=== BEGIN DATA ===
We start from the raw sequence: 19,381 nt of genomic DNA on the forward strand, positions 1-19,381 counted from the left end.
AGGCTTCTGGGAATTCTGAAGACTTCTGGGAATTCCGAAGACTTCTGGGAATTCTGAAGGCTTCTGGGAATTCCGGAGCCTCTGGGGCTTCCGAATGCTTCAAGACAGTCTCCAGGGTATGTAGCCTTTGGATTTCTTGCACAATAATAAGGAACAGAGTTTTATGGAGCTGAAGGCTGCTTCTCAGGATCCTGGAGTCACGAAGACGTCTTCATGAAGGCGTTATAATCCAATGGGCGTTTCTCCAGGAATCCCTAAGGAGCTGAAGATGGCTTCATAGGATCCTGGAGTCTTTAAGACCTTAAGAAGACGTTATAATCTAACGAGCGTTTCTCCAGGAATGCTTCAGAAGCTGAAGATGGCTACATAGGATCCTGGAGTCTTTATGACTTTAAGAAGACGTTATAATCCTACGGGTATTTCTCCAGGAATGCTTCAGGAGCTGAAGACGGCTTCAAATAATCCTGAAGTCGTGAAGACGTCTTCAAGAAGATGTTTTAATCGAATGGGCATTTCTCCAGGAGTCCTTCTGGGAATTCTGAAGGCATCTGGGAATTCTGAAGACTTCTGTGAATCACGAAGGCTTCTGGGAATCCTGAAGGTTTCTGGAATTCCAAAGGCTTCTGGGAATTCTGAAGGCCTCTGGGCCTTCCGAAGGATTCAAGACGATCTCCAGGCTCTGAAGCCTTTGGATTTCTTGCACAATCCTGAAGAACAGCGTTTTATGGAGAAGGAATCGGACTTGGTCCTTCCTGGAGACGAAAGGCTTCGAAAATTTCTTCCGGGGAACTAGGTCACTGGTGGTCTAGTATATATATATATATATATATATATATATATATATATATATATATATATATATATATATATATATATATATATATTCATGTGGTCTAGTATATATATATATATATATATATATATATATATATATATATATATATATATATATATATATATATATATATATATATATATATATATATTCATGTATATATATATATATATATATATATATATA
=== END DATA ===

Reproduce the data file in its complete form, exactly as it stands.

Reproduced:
We start from the raw sequence: 19,381 nt of genomic DNA on the forward strand, positions 1-19,381 counted from the left end.
AGGCTTCTGGGAATTCTGAAGACTTCTGGGAATTCCGAAGACTTCTGGGAATTCTGAAGGCTTCTGGGAATTCCGGAGCCTCTGGGGCTTCCGAATGCTTCAAGACAGTCTCCAGGGTATGTAGCCTTTGGATTTCTTGCACAATAATAAGGAACAGAGTTTTATGGAGCTGAAGGCTGCTTCTCAGGATCCTGGAGTCACGAAGACGTCTTCATGAAGGCGTTATAATCCAATGGGCGTTTCTCCAGGAATCCCTAAGGAGCTGAAGATGGCTTCATAGGATCCTGGAGTCTTTAAGACCTTAAGAAGACGTTATAATCTAACGAGCGTTTCTCCAGGAATGCTTCAGAAGCTGAAGATGGCTACATAGGATCCTGGAGTCTTTATGACTTTAAGAAGACGTTATAATCCTACGGGTATTTCTCCAGGAATGCTTCAGGAGCTGAAGACGGCTTCAAATAATCCTGAAGTCGTGAAGACGTCTTCAAGAAGATGTTTTAATCGAATGGGCATTTCTCCAGGAGTCCTTCTGGGAATTCTGAAGGCATCTGGGAATTCTGAAGACTTCTGTGAATCACGAAGGCTTCTGGGAATCCTGAAGGTTTCTGGAATTCCAAAGGCTTCTGGGAATTCTGAAGGCCTCTGGGCCTTCCGAAGGATTCAAGACGATCTCCAGGCTCTGAAGCCTTTGGATTTCTTGCACAATCCTGAAGAACAGCGTTTTATGGAGAAGGAATCGGACTTGGTCCTTCCTGGAGACGAAAGGCTTCGAAAATTTCTTCCGGGGAACTAGGTCACTGGTGGTCTAGTATATATATATATATATATATATATATATATATATATATATATATATATATATATATATATATATATATATATATTCATGTGGTCTAGTATATATATATATATATATATATATATATATATATATATATATATATATATATATATATATATATATATATATATATATATATATATATTCATGTATATATATATATATATATATATATATATA